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INDIFFERENCE CURVE: A curve that graphically depicts various combinations of goods that generate the same level of utility to a consumer. In other words, a consumer is "indifferent" among any of the bundles because they all provide the same satisfaction. Indifference curves are combined with a budget line or constraint for indifference curve analysis used to explain many aspects of demand, including the slope of the demand curve and the income and substitution effects.

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Lesson Contents
Unit 1: Money Basics
  • What It Is
  • THE Medium
  • Unit 1 Summary
  • Unit 2: More About Money
  • Functions
  • Medium of Exchange
  • Measure of Value
  • Store of Value
  • Standard of Deferred Payment
  • Characteristics
  • Unit 2 Summary
  • Unit 3: Monetary Aggregates
  • M1
  • M2
  • Near Monies
  • M3
  • L
  • Unit 3 Summary
  • Unit 4: Money's History
  • Barter
  • Commodity Money
  • Metal Commodity Money
  • Fiat Money
  • Money
  • Unit 4 Summary
  • Unit 5: Scarcity
  • Efficiency
  • Monetary Policy
  • Unit 5 Summary
  • Course Home
    Money

    In this lesson, we examine my favorite economic topic -- money. In addition to being the root of all evil, money is a critical component of the macroeconomy. The basic rule is that too much money causes inflation and too little money causes unemployment. To lay the foundation for further study of money and the macroeconomy, this lesson presents the money basics, including what money is, what money does, how money is measured, and how money evolved to it's current format.

    • The first unit begins this lesson with a look at what money is (hint: anything that people use for exchanges), and money's role as a medium of exchange.
    • The main topics of the second unit are the four functions of money and the four characteristics of money.
    • The third unit then examines and compares the monetary aggregates, the official measures of money tracked by the U.S. government.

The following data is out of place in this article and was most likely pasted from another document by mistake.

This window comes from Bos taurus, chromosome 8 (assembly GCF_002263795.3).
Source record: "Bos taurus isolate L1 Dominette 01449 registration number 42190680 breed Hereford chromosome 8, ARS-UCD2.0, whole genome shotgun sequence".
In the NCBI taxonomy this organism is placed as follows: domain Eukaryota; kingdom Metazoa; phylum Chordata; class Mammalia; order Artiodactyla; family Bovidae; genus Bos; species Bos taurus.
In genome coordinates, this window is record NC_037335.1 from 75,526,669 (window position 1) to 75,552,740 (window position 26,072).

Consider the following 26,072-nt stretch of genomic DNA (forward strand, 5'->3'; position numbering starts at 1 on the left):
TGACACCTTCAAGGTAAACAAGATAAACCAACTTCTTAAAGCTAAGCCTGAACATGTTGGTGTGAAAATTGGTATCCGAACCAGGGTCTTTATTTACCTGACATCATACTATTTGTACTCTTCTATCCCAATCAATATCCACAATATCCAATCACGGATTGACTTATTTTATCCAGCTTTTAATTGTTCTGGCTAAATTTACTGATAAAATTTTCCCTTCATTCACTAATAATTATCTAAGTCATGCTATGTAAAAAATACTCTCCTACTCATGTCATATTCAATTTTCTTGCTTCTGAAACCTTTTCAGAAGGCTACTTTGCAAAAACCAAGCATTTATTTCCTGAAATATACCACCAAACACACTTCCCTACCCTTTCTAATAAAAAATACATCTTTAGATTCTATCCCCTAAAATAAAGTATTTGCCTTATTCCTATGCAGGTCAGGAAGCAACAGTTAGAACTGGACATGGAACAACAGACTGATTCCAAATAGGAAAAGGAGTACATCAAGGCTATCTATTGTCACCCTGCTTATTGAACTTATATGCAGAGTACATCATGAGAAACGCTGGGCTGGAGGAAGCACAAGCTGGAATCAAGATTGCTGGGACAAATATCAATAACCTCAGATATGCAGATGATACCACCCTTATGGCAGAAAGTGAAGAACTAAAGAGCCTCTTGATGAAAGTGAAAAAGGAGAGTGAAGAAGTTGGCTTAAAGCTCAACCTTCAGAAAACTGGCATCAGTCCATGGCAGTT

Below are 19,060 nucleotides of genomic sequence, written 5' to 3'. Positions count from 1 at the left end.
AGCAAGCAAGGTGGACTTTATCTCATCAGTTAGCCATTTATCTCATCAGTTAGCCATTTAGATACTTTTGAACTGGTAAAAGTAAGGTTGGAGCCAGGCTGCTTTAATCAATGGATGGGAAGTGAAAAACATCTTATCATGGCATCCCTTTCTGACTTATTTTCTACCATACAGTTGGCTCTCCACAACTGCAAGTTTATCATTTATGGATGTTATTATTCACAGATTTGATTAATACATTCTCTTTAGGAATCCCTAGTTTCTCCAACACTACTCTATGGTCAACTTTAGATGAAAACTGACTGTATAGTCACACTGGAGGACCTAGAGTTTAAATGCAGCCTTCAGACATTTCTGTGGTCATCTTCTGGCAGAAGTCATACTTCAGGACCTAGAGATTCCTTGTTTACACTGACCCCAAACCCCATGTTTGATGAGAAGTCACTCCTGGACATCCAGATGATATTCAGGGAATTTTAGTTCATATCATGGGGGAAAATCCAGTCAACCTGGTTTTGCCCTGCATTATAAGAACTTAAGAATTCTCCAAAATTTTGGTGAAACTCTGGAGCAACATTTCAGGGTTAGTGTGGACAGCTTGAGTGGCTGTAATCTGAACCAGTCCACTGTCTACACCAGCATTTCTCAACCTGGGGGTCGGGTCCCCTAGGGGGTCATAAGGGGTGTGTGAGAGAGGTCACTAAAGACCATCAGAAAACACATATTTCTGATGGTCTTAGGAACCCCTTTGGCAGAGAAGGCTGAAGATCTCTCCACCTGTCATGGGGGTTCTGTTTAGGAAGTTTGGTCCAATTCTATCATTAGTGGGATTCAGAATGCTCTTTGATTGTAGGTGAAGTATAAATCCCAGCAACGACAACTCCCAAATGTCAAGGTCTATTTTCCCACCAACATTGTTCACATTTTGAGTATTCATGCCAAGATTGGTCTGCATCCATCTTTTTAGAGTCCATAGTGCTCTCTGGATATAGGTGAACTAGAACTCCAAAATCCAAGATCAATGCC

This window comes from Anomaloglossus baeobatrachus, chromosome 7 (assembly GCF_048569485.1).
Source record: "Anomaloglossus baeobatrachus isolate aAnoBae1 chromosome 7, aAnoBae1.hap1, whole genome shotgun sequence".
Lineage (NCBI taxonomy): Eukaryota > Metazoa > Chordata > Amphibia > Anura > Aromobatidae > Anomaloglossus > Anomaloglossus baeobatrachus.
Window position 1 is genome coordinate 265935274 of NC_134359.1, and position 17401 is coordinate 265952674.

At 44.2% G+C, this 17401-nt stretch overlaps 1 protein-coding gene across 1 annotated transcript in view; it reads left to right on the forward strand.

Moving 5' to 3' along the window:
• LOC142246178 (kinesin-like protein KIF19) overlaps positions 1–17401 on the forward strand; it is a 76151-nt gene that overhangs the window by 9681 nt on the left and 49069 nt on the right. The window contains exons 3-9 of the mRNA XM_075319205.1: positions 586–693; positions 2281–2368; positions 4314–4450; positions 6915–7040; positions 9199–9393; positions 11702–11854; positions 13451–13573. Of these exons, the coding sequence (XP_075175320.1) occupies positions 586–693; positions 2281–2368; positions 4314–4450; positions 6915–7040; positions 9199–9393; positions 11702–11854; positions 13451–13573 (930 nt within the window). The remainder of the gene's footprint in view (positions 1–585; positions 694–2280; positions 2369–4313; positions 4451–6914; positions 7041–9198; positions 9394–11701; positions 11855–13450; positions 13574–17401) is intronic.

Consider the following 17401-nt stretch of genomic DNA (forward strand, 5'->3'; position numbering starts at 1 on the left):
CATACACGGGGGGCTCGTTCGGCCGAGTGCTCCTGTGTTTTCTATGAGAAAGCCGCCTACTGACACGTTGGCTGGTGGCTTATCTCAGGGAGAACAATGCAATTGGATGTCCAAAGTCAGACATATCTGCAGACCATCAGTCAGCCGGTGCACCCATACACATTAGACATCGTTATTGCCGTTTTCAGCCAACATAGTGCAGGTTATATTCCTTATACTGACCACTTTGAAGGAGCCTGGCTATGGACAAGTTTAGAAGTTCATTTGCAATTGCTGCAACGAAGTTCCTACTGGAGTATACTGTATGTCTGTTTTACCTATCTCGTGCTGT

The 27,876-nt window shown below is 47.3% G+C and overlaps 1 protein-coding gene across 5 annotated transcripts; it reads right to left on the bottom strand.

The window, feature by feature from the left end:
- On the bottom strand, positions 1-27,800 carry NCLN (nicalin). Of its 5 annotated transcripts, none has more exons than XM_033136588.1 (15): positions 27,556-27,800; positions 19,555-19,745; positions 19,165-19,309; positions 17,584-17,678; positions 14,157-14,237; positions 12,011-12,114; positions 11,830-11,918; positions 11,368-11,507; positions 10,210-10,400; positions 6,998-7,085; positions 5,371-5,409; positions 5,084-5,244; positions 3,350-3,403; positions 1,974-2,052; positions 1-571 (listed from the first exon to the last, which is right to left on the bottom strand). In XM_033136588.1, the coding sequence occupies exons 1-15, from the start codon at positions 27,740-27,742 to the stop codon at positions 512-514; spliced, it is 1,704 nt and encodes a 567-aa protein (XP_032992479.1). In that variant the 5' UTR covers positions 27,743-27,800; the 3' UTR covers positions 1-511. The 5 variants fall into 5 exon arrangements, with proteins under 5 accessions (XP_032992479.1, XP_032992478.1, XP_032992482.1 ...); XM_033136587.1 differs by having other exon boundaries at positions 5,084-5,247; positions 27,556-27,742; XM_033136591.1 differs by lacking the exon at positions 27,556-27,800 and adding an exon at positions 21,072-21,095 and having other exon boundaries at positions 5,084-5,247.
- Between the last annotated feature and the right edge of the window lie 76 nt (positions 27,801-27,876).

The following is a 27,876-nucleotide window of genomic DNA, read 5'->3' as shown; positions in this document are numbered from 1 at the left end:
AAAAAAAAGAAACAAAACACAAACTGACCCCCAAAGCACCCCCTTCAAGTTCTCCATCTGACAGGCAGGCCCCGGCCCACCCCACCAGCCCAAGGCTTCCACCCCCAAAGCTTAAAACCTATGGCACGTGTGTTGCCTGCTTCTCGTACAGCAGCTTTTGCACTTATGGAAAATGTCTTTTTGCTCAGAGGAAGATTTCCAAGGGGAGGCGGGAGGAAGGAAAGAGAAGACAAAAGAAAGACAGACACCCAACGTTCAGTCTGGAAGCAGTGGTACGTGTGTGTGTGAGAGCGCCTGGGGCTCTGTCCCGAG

• The history of money is the prime topic of the fourth unit, with a look at how modern fiat money evolved from self sufficiency, barter, and commodity money.
    • The fifth unit then ponders the connection between money, efficiency, and the scarcity problem, with an eye toward the use of monetary policies.

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    PERFECT COMPETITION, EFFICIENCY

    Perfect competition is an idealized market structure that achieves an efficient allocation of resources. This efficiency is achieved because the profit-maximizing quantity of output produced by a perfectly competitive firm results in the equality between price and marginal cost. In the short run, this involves the equality between price and short-run marginal cost. In the long run, this is seen with the equality between price and long-run marginal cost at the minimum efficient scale of production.

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    APLS

    YELLOW CHIPPEROON
    [What's This?]

    Today, you are likely to spend a great deal of time searching the newspaper want ads hoping to buy either a remote controlled train set or a genuine down-filled snow parka. Be on the lookout for spoiled cheese hiding under your bed hatching conspiracies against humanity.
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    This isn't me! What am I?

    The earliest known use of paper currency was about 1270 in China during the rule of Kubla Khan.
    "I much prefer the sharpest criticism of a single intelligent man to the thoughtless approval of the masses."

    -- Johannes Kepler, German Astronomer

    NAIRU
    Non-Accelerating Inflation Rate of Unemployment
    A PEDestrian's Guide
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